“After the crash he’s never the same and everything in his entire life is looked at through the lens of what he did. He just can’t help it and it affects every relationship he has and every encounter, everything he tries to do and his plan for his life — his future that his dad wants him to have and he feels like he doesn’t deserve anymore,” he explains.

While sharing this lie might necessitate both Desiato men coming together, the opposite will prove to be true in many ways. “The parts that are super interesting to me are when we butt heads on what’s the right thing to do,” says Doohan. “Michael comes at it in a more intellectual way: He’s a judge, he knows what he needs to do, and he’s right if they’re going to cover it up. Adam is much more emotional and he doesn’t think he’s going to be able to do it and when it starts affecting people’s lives outside of theirs, Adam is so wracked with guilt and doesn’t know what to do. He doesn’t want to keep doing this, but it’s not just his life, it’s also his dad’s life, so there’s a constant strain throughout the season that pulls them apart.”

To get inside this mindset, Doohan spoke with multiple psychologists and read “The Body Keeps the Score: Brain, Mind, and Body in the Healing of Trauma” by Bessel van der Kolk. “To me Adam is someone who always wants to do the right thing and he’s very gentle and vulnerable. You will see him start to really lose it sometimes and sometimes he loses it on people who don’t deserve it or don’t know where it’s coming from,” Doohan says. “The further the story goes on, Adam is cracking under the pressure.”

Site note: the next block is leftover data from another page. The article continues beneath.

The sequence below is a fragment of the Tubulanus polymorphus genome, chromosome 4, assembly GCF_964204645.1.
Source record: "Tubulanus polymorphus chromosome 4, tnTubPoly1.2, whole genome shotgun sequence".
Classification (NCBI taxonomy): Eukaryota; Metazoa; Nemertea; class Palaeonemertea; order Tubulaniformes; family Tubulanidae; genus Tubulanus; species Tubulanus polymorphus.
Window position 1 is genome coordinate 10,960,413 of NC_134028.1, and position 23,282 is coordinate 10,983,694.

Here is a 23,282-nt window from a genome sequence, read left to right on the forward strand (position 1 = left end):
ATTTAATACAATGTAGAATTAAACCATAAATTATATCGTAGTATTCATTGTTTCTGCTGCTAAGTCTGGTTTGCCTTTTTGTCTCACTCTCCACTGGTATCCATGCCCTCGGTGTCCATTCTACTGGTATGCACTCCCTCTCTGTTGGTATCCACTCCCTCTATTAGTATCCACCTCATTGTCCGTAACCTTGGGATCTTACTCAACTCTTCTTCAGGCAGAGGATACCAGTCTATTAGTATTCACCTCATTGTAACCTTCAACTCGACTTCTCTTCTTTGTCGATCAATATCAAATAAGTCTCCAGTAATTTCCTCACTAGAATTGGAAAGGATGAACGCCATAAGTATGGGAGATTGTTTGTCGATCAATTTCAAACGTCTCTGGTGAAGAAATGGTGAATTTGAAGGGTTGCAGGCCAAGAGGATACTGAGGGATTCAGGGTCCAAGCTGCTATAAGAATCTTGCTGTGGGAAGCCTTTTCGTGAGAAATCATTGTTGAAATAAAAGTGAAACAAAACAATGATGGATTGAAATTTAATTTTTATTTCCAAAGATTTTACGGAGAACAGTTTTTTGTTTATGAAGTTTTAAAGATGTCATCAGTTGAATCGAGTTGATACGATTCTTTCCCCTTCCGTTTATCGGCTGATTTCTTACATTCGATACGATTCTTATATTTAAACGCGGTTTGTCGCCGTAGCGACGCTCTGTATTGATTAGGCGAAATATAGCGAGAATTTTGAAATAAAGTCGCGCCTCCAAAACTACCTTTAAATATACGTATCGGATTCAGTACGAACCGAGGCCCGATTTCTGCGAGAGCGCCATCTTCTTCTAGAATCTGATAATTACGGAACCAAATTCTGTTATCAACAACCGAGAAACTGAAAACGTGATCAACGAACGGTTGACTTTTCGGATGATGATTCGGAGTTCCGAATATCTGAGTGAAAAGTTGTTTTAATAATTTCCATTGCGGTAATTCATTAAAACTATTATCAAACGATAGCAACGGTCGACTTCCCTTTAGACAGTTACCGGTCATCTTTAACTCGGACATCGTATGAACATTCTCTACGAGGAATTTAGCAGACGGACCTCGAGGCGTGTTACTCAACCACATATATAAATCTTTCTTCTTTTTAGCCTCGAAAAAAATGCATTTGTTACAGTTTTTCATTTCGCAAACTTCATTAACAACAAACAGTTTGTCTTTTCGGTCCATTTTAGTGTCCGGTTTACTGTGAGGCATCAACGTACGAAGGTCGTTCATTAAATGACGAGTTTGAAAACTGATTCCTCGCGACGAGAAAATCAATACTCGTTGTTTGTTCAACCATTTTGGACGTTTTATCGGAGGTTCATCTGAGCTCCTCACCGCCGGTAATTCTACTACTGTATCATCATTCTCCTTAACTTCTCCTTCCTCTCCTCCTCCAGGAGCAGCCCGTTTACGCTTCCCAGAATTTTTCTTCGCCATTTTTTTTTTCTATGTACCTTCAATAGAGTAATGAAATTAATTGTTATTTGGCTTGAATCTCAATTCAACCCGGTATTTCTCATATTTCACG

Part of the reason Adam is struggling is because crime boss Jimmy Baxter (Michael Stuhlbarg) is having his guys investigate his son’s death, which leads to other, innocent people getting sucked into the web of lies. One is Kofi (Lamar Johnson), the son of the woman Michael helped in that earlier drug-related case, but helping her family now would mean destroying his own.

“There are characters in it that are completely devoted to the justice system, as flawed as it may be at times. Does it work for everyone? No. And this show will expose that frailty, the prejudice, that it bends its knees to those who are powerful or rich or have white privilege — all of which Michael tries to use to his advantage. In that way it is reflective of our times, and the complexity of racial relations and the unjust nature of being poor, Black or Hispanic in the system and how justice has more than one scale, depending on who you are,” Cranston says.

Adds Doohan: “Our show, especially in the second episode, gets into white privilege and the imbalance of power. The reason Adam is able to get away with it is because of who he is and who his dad is. I’m really glad that Peter Moffat included that because to do a show, especially now, set in the criminal justice world that didn’t touch on white privilege or systematic racism would be incredibly irresponsible and insulting.”

“Your Honor” premieres Dec. 6 at 10 p.m. on Showtime.